Many said they hoped that layoffs could be avoided by trying ideas such as shortened workweeks or reduced salaries.
Some workers vented their anger toward the Board of Supervisors and called for immediate resignations. Many had bitter words for Citron, whose high-risk investment strategies have been blamed for the county's $2.02-billion loss this year.
Union leaders fumed over the county's decision to suspend their bargaining agreements. That decision will allow the cutbacks to begin immediately.
"We think their actions are illegal," said Bill Fogarty, executive secretary-treasurer of the Orange County Central Labor Council, AFL-CIO. "We don't think they have the authority to do this."
Fogarty said the county's move is drawing attention from union leaders nationwide.
"Whatever happens in Orange County, I think it's going to set some precedent nationwide for employee rights," he said. "This is a classic case of union busting by Orange County and it's going to have national implications."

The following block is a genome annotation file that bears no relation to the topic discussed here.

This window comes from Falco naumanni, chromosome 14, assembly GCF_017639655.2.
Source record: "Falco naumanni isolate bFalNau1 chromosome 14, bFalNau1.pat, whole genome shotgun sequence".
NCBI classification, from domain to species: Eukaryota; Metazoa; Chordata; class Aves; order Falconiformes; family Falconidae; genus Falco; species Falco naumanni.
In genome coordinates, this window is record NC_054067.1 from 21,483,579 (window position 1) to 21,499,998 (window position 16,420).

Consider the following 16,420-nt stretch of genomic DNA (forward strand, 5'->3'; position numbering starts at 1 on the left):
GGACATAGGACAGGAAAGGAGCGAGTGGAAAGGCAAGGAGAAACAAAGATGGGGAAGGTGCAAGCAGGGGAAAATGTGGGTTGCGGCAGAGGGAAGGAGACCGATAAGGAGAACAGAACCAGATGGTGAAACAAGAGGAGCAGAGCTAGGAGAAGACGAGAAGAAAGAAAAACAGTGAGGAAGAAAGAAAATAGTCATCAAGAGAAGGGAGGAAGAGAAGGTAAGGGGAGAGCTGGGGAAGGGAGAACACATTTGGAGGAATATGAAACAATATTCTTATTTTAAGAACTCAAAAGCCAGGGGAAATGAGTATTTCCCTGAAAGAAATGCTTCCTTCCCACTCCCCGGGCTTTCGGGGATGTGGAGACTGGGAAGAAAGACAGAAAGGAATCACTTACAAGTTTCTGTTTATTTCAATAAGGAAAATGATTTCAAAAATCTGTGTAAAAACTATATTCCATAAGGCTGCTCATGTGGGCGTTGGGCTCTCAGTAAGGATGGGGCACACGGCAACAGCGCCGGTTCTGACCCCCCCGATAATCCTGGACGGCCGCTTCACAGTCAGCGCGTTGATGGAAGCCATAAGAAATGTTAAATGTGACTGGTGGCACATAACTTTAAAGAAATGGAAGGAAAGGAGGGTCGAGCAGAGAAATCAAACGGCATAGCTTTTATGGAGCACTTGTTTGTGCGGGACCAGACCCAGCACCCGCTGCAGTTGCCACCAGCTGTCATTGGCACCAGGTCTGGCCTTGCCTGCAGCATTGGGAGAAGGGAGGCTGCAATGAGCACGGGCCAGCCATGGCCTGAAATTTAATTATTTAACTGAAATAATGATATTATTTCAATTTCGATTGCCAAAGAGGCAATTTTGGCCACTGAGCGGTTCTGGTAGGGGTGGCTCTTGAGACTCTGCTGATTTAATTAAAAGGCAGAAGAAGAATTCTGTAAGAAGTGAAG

Supervisors decided to suspend collective bargaining contracts and other employee rights Thursday after the management council proposed a wide-ranging slash of services, targeting contracts that provide outside legal assistance for the poor, health care and welfare services, among others.
At their news conference Friday, Gates, Capizzi and Uram refused to speculate on the number of layoffs that might occur over the next six months. They said that the specific cutbacks will be left to individual department managers and that many agencies may be able to streamline programs without putting people out of work.